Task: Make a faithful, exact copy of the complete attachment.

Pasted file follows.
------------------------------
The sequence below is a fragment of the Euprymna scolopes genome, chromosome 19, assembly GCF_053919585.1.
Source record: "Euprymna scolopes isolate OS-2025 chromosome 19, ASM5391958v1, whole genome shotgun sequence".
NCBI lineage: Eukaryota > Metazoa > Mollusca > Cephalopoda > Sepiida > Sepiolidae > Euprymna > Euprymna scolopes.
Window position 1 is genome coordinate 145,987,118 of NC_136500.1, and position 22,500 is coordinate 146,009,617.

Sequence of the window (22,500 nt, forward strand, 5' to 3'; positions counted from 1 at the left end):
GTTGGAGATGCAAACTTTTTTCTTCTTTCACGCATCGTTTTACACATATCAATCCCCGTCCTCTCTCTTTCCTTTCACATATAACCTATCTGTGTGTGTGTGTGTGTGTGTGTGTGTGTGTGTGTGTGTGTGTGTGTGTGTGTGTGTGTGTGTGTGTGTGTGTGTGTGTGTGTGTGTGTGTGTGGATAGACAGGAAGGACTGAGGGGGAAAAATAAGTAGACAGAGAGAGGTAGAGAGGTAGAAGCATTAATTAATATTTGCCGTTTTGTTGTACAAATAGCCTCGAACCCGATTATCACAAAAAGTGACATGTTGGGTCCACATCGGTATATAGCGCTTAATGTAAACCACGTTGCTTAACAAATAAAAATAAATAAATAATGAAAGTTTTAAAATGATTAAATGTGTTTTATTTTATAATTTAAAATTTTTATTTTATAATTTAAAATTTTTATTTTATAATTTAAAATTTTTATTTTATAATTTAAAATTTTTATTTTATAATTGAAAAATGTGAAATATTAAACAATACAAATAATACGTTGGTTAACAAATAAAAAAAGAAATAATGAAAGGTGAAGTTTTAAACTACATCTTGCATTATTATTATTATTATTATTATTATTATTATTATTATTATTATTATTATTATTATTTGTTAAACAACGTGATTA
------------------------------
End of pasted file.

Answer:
The sequence below is a fragment of the Euprymna scolopes genome, chromosome 19, assembly GCF_053919585.1.
Source record: "Euprymna scolopes isolate OS-2025 chromosome 19, ASM5391958v1, whole genome shotgun sequence".
NCBI lineage: Eukaryota > Metazoa > Mollusca > Cephalopoda > Sepiida > Sepiolidae > Euprymna > Euprymna scolopes.
Window position 1 is genome coordinate 145,987,118 of NC_136500.1, and position 22,500 is coordinate 146,009,617.

Sequence of the window (22,500 nt, forward strand, 5' to 3'; positions counted from 1 at the left end):
GTTGGAGATGCAAACTTTTTTCTTCTTTCACGCATCGTTTTACACATATCAATCCCCGTCCTCTCTCTTTCCTTTCACATATAACCTATCTGTGTGTGTGTGTGTGTGTGTGTGTGTGTGTGTGTGTGTGTGTGTGTGTGTGTGTGTGTGTGTGTGTGTGTGTGTGTGTGTGTGTGTGTGTGTGGATAGACAGGAAGGACTGAGGGGGAAAAATAAGTAGACAGAGAGAGGTAGAGAGGTAGAAGCATTAATTAATATTTGCCGTTTTGTTGTACAAATAGCCTCGAACCCGATTATCACAAAAAGTGACATGTTGGGTCCACATCGGTATATAGCGCTTAATGTAAACCACGTTGCTTAACAAATAAAAATAAATAAATAATGAAAGTTTTAAAATGATTAAATGTGTTTTATTTTATAATTTAAAATTTTTATTTTATAATTTAAAATTTTTATTTTATAATTTAAAATTTTTATTTTATAATTTAAAATTTTTATTTTATAATTGAAAAATGTGAAATATTAAACAATACAAATAATACGTTGGTTAACAAATAAAAAAAGAAATAATGAAAGGTGAAGTTTTAAACTACATCTTGCATTATTATTATTATTATTATTATTATTATTATTATTATTATTATTATTATTATTATTTGTTAAACAACGTGATTA